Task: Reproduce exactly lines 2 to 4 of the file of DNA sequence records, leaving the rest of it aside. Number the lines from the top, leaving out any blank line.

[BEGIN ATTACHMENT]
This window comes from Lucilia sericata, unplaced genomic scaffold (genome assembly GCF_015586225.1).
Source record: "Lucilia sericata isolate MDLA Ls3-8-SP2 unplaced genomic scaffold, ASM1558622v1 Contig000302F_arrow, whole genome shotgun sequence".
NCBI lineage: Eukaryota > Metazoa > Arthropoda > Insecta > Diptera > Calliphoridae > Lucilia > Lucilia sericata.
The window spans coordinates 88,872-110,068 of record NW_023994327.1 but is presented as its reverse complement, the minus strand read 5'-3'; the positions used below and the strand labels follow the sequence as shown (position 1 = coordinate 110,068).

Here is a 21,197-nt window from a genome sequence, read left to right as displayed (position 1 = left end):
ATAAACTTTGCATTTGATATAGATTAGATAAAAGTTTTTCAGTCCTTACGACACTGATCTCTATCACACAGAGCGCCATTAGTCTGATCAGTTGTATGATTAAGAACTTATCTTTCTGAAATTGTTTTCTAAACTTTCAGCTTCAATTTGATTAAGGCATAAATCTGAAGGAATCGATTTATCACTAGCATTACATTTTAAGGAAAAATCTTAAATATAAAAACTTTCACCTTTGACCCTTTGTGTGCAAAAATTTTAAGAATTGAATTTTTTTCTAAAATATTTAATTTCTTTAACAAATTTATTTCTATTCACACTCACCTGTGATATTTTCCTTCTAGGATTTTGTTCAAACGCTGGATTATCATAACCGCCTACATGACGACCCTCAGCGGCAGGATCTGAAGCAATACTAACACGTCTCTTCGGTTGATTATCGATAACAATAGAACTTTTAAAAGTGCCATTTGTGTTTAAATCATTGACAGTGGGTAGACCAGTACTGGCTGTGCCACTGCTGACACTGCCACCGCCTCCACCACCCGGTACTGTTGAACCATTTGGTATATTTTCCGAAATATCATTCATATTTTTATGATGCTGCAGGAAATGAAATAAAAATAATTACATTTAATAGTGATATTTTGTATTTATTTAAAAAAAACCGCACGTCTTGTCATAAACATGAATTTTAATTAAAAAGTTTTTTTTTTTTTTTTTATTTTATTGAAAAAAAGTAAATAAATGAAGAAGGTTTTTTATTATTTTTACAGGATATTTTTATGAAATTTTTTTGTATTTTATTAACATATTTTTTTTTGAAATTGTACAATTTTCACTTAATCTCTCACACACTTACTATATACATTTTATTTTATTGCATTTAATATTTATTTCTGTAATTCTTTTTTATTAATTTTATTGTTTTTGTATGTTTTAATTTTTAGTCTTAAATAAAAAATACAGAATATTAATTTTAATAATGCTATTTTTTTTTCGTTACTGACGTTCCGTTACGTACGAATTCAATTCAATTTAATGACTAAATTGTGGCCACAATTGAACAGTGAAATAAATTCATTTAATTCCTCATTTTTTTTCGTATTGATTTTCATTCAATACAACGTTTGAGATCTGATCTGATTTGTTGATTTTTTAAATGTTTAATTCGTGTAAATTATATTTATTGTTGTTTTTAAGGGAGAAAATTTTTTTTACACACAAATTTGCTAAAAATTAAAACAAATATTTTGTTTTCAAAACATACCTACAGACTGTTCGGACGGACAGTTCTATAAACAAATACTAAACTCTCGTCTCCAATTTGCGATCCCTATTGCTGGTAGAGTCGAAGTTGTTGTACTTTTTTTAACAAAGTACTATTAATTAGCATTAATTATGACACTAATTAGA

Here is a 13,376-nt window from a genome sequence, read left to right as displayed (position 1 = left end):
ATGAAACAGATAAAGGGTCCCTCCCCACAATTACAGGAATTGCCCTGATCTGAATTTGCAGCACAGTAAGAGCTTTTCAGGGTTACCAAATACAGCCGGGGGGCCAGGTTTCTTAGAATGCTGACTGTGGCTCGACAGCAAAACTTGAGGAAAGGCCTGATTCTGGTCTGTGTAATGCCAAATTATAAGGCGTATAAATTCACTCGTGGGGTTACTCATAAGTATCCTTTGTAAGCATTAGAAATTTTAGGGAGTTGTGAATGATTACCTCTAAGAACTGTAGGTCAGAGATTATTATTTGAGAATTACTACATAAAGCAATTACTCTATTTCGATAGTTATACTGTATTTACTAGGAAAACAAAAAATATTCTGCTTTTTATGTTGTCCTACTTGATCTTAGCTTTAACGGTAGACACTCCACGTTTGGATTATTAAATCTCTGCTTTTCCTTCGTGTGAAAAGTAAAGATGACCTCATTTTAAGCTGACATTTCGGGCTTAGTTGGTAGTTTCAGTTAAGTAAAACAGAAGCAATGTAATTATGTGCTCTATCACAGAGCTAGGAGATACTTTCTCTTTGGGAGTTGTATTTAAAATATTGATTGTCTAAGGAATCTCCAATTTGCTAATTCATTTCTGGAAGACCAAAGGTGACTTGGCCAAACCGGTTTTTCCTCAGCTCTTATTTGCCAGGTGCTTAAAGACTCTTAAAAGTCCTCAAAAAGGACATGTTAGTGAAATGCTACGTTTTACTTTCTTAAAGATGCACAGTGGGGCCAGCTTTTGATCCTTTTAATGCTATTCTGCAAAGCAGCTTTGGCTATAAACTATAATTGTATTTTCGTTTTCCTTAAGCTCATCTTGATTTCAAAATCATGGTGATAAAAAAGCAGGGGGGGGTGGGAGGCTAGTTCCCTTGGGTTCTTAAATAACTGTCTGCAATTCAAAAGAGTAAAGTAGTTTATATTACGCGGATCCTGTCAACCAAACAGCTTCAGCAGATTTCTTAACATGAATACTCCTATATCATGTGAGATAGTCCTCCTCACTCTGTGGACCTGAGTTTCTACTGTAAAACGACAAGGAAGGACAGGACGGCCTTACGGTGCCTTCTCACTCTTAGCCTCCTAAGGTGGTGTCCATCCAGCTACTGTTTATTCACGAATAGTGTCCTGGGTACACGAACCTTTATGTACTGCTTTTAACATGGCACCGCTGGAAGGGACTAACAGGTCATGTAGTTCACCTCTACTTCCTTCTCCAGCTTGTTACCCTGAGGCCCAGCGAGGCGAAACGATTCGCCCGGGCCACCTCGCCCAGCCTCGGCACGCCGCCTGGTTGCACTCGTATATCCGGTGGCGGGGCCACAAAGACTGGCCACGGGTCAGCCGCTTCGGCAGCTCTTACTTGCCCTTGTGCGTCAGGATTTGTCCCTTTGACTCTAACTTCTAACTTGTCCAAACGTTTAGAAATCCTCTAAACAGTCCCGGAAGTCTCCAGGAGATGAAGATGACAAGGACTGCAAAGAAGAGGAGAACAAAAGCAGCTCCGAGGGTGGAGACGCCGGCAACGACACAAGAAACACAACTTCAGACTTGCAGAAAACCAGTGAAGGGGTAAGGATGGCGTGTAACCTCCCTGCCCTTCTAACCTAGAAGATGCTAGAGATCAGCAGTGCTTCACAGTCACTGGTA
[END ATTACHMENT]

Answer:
Source record: "Lucilia sericata isolate MDLA Ls3-8-SP2 unplaced genomic scaffold, ASM1558622v1 Contig000302F_arrow, whole genome shotgun sequence".
NCBI lineage: Eukaryota > Metazoa > Arthropoda > Insecta > Diptera > Calliphoridae > Lucilia > Lucilia sericata.
The window spans coordinates 88,872-110,068 of record NW_023994327.1 but is presented as its reverse complement, the minus strand read 5'-3'; the positions used below and the strand labels follow the sequence as shown (position 1 = coordinate 110,068).